total subscriptions: 1.2 million (2021 est.)
subscriptions per 100 inhabitants: 5 (2021 est.)
total subscriptions: 6 million (2021 est.)
subscriptions per 100 inhabitants: 23 (2021 est.)
general assessment: despite years of isolationism, economic under-achievement, and international sanctions, North Korea has improved its telecommunications infrastructure in the last decade; Inconsistent electric power supply and likely difficulties procuring new hardware, however, present enduring obstacles to building reliable high-speed telecom networks; mobile phone use is estimated to have increased to nearly 25% of the polulation as of 2018, yet the high cost of ownership makes mobile communications inaccessible to North Koreans of lower socioeconomic status; strict regime censorship and monitoring of telecom systems in North Korea restricts users from legally contacting anyone outside the country or accessing the global Internet; for those citizens living close to China, it has been possible to illegally obtain Chinese handsets and SIM cards, and to connect to towers located just across the border; while this offers access to the outside world and at much lower prices than the state-controlled offerings, the risks are high including steep fines and the possibility of jail time; North Korea has been effective in building an IT sector and a nascent digital economy on the back of a concerted effort to grow a sizeable, well-trained IT workforce; but even here, its capabilities have been directed more towards nefarious activities such as cyber crime and hacking into foreign countries’ computer and financial systems; North Korea’s determination to maintain ideological control of its populace by isolating itself from the rest of the world will probably lead to tighter controls on communications inside and outside of the country (2023)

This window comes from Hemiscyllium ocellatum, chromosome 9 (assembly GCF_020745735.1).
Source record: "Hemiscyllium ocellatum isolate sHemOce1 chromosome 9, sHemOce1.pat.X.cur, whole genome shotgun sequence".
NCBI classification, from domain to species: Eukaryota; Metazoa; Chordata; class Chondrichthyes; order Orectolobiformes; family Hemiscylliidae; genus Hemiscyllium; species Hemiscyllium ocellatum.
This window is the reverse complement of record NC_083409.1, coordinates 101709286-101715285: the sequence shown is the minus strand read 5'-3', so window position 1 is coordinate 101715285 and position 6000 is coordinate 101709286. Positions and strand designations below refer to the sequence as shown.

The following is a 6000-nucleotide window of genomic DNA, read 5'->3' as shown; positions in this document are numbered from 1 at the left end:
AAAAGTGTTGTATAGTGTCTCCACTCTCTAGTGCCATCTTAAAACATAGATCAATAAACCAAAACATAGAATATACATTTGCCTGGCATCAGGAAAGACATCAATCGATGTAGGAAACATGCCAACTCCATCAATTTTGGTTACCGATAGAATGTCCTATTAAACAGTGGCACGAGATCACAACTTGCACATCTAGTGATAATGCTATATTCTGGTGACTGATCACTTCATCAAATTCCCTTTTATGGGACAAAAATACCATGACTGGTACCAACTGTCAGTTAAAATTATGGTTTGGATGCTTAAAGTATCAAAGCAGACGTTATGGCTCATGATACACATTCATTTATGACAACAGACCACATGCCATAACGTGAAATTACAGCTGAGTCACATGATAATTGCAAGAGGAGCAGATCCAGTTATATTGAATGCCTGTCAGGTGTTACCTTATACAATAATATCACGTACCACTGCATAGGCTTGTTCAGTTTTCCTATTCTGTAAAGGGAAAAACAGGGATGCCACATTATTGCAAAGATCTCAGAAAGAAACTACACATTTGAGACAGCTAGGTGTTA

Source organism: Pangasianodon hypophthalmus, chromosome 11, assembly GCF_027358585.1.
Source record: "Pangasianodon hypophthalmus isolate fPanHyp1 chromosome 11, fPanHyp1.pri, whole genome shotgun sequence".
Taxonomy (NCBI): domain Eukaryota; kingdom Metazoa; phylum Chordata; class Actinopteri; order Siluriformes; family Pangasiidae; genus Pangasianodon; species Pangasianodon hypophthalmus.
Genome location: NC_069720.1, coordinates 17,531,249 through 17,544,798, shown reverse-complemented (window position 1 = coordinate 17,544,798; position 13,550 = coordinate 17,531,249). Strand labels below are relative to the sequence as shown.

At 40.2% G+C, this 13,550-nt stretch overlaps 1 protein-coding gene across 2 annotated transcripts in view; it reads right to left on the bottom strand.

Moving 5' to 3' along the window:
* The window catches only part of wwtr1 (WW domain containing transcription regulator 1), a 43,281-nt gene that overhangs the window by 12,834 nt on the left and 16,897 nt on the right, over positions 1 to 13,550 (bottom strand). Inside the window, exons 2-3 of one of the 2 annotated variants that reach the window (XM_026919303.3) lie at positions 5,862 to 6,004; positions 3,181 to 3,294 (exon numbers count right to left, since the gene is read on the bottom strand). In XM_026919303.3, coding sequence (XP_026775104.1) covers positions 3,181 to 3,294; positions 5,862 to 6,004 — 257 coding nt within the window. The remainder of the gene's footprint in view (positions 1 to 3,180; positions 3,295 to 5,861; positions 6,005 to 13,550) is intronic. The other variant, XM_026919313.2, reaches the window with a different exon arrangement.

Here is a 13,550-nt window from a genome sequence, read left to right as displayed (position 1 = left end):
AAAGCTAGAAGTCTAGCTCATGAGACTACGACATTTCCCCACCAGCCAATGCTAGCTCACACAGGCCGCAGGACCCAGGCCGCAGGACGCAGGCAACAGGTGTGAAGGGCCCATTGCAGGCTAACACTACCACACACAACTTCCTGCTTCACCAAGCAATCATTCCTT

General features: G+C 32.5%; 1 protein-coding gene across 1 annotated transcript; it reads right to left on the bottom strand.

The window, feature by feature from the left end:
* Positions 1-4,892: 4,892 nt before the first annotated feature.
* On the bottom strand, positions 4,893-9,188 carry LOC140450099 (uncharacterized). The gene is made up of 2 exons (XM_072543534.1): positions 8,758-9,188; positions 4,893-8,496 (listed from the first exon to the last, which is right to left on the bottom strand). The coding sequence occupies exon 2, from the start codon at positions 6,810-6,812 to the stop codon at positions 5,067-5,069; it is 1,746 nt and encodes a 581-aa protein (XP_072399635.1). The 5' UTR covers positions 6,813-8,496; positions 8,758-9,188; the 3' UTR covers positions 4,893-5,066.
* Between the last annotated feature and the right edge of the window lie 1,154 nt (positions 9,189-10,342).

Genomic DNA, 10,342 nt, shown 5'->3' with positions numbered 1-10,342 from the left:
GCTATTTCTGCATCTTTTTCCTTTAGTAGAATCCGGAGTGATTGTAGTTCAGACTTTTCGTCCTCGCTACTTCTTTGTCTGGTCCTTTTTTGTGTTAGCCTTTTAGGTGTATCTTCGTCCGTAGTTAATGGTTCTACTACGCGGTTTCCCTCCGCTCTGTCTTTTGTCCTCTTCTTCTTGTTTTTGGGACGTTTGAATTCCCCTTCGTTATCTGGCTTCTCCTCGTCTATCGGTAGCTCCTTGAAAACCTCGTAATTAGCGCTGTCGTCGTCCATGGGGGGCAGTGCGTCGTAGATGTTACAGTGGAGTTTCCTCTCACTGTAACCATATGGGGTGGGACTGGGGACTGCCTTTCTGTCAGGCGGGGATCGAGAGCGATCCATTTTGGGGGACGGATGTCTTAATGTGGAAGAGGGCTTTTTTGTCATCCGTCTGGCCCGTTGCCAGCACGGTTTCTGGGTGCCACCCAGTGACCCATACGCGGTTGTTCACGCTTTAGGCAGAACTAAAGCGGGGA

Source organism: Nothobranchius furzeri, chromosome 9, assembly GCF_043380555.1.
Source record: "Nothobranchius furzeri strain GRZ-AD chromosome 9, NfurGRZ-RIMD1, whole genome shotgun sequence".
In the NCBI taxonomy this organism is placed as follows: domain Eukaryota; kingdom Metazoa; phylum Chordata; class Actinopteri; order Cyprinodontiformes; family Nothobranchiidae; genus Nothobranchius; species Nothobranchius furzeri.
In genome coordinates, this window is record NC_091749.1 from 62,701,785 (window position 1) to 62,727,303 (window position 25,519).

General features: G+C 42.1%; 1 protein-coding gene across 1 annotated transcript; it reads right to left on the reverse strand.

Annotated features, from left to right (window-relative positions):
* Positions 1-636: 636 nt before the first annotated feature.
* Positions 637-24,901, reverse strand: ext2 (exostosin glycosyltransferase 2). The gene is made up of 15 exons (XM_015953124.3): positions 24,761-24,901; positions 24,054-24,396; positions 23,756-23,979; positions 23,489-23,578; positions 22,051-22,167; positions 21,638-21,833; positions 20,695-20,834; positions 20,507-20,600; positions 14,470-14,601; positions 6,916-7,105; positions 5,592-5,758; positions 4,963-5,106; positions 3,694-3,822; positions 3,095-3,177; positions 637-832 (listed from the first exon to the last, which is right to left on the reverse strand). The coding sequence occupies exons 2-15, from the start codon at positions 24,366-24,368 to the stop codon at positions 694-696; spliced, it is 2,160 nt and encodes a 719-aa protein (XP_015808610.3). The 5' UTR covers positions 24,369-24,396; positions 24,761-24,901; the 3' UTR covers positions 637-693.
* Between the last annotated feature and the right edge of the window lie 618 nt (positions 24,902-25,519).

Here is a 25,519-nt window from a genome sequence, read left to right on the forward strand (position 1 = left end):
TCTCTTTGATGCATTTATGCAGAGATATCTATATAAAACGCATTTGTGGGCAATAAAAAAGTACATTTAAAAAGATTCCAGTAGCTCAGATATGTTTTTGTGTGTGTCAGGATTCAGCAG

domestic: fixed-lines are approximately 5 per 100 and mobile-cellular 23 per 100 persons (2021)
international: country code - 850; satellite earth stations - 2 (1 Intelsat - Indian Ocean, 1 Russian - Indian Ocean region); other international connections through Moscow and Beijing
no independent media; radios and TVs are pre-tuned to government stations; 4 government-owned TV stations; the Korean Workers' Party owns and operates the Korean Central Broadcasting Station, and the state-run Voice of Korea operates an external broadcast service; the government prohibits listening to and jams foreign broadcasts (2019)
NOTE: The information regarding Korea North on this page is re-published from the 2023 World Fact Book of the United States Central Intelligence Agency and other sources. No claims are made regarding the accuracy of Korea North 2023 information contained here. All suggestions for corrections of any errors about Korea North 2023 should be addressed to the CIA or the source cited on each page.
This page was last modified 06 Dec 23, Copyright © 2023 ITA all rights reserved.